The functionality included in the Full Site Editing plugin may also be coming to Jetpack. Automattic’s developers are currently researching the best way to include it, since so far it has been developed as a separate plugin and not geared towards becoming a Jetpack module.

Full Site Editing is not recommended for use in production, as it’s still under active development. The plugin’s details explicitly state that it is “only designed to work on the WordPress.com environment and could break after an update.” Check it out if you want to explore some exciting new possibilities for how the block editor can work together with themes to make page creation more approachable for users.

Source: WP Tavern

Pantheon Acquires Visual Regression Testing Platform StagingPilot

Panethon, a managed host geared towards Drupal and WordPress sites, has acquired StagingPilot. Financial details of the deal were not disclosed. Nathan Tyler, founder of StagingPilot, and his brother Phil Tyler will be brought into the company.

StagingPilot is a four year old company that runs a barrage of visual regression tests on WordPress sites before they’re automatically updated.

StagingPilot creates a copy of the site and places it into a staging environment. The service then conducts a number of tests that include, checking for visual errors, a white screen of death, and elements on a page disappearing. A number of snapshots are created along with a detailed report on the errors that are discovered.

Josh Koenig, Co-Founder and Head of Product at Pantheon, says the acquisition puts the company within reach of the ‘Holy Grail’ of WebOps.

“Once you have a hundred sites (or heck, even twenty), the grind of keeping up with routine updates can be daunting,” Koenig said. “Our existing WebOps tools let our customers automate a lot of that maintenance, but building and managing that automation is on them. We want our users to automate their operations, not operate their automation.”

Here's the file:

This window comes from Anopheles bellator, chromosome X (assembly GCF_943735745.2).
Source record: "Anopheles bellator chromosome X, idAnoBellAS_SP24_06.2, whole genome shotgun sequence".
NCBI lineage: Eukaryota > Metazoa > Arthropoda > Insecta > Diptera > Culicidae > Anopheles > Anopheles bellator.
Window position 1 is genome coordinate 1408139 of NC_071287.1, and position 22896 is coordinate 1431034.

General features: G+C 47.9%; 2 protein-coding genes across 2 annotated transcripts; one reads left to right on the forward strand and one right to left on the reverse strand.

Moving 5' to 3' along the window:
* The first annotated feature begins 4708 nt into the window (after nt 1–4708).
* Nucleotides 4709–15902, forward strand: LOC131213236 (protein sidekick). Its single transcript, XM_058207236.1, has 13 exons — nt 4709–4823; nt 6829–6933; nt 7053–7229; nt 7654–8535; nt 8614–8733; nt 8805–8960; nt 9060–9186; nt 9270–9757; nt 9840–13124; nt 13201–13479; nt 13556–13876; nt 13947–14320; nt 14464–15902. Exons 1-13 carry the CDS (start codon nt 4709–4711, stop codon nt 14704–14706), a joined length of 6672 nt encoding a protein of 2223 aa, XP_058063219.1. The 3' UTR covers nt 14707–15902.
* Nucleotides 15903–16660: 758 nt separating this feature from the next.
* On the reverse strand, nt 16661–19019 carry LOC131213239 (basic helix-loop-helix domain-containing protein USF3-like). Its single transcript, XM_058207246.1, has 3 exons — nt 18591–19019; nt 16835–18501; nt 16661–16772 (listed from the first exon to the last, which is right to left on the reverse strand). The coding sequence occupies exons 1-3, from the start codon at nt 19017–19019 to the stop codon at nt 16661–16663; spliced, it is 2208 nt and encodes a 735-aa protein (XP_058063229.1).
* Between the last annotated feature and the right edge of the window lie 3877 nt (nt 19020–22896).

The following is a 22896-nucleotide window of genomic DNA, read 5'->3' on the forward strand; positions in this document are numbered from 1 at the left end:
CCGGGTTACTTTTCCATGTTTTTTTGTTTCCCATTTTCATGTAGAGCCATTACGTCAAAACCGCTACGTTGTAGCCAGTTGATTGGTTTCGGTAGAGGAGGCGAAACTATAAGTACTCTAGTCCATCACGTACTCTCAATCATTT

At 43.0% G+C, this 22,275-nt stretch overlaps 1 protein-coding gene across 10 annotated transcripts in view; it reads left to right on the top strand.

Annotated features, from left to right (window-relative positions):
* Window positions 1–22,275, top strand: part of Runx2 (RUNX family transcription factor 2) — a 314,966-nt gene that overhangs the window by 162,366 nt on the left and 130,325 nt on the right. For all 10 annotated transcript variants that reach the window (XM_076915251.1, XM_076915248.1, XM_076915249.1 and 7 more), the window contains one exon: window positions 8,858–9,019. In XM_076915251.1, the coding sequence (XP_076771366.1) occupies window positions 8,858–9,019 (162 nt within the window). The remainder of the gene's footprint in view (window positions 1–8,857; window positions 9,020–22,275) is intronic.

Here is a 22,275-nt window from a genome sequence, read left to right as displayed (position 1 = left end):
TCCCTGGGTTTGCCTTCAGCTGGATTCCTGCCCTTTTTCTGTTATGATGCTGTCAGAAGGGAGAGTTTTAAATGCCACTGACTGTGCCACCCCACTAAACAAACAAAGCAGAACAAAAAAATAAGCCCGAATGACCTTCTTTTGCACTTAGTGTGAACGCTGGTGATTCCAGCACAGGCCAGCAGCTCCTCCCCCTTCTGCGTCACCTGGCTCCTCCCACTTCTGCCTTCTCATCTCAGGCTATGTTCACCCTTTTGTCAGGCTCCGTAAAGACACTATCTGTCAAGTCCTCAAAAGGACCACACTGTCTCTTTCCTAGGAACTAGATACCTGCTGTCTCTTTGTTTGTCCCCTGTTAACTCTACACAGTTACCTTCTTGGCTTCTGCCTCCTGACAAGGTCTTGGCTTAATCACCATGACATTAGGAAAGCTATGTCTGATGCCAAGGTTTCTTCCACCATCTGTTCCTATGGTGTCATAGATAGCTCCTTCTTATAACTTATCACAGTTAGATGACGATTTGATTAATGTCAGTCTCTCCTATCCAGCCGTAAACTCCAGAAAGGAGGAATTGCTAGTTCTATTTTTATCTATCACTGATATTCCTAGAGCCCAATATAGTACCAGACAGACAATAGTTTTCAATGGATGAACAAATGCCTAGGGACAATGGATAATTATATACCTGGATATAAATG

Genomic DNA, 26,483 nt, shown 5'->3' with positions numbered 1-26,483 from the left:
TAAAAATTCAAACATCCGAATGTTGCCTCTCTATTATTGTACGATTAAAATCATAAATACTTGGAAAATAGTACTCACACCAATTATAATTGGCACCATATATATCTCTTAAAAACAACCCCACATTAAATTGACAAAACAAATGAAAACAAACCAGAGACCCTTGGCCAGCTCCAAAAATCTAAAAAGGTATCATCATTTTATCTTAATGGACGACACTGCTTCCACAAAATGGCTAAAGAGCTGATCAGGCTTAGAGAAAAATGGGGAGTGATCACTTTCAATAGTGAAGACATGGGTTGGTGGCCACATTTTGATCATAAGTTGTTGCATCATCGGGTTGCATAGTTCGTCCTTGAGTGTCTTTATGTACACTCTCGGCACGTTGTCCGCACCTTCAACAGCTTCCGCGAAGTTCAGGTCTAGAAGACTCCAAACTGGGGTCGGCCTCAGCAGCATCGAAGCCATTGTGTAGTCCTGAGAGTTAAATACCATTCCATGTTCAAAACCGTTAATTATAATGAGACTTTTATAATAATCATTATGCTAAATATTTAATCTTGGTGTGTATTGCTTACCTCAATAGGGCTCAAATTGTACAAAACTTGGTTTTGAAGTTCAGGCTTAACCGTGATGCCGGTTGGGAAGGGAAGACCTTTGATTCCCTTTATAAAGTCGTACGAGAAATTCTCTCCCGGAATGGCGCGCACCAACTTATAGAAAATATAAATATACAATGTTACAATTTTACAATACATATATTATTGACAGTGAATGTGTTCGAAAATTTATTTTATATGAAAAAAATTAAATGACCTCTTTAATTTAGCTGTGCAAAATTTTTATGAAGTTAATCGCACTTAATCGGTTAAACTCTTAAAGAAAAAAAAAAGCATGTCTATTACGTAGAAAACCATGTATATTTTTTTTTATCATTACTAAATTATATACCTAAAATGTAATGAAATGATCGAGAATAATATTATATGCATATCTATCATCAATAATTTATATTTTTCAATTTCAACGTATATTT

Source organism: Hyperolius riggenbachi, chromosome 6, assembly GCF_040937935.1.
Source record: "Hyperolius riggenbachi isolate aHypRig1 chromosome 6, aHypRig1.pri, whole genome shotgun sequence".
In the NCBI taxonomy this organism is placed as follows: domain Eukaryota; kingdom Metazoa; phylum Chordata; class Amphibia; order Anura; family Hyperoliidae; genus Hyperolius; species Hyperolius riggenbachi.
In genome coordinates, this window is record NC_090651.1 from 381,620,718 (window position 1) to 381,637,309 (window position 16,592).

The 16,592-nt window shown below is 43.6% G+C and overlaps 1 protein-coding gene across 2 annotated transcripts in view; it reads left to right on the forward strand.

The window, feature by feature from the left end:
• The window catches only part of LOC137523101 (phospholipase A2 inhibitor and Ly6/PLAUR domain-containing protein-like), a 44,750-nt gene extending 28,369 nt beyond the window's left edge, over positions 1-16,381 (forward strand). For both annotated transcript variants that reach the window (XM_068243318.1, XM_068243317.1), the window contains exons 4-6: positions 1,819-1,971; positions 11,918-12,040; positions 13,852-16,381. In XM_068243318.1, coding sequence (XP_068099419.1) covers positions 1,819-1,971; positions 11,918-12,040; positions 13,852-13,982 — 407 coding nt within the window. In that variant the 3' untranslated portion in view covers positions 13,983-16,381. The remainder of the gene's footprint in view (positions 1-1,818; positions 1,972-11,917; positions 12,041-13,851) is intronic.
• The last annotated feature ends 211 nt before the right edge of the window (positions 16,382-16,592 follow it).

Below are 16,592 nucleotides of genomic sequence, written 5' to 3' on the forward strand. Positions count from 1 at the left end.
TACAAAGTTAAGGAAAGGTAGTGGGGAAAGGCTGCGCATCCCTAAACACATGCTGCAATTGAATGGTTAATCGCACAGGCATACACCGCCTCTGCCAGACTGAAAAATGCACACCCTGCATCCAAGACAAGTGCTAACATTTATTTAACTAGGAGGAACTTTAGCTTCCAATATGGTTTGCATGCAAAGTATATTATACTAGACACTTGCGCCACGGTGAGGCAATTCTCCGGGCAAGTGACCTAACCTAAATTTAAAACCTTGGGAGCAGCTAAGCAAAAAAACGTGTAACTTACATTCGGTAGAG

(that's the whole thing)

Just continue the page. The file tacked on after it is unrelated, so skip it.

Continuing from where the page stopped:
Pantheon plans to integrate StagingPilot into its offerings in three phases. First, it will migrate StagingPilot’s technology into its existing managed updates feature and extend it beyond WordPress to support Drupal.

Then, the company plans to fully integrate the service with its organizational features providing substantial benefits to agency partners or those who manage many sites.

The third phase looks to take advantage of services such as Google’s applied learning machines to create AI-driven testing.

Out-of-the box, WordPress only updates minor versions automatically and leaves major updates, plugins, and themes up to the user. One of the most common fears of enabling auto-updates is having something on the site break.

Often, the process of testing updates is left up to the consultant or whoever manages the site. Depending on the size or number of sites being managed, it can become a major time suck.

Hosting companies like Pantheon with StagingPilot, LiquidWeb, and others are easing the fear of auto updates in general and saving people a lot of time by using automatic visual regression testing.

To learn more about StagingPilot and to see Nathan demo the service in-person, check out this episode of WPshowandtell hosted by Jason Tucker.

Source: WP Tavern

Gutenberg 5.8 Released with Prototype of New Block-based Widgets Screen

Gutenberg 5.8 was released today with three new features and more than three dozen enhancements, documentation improvements, and bug fixes.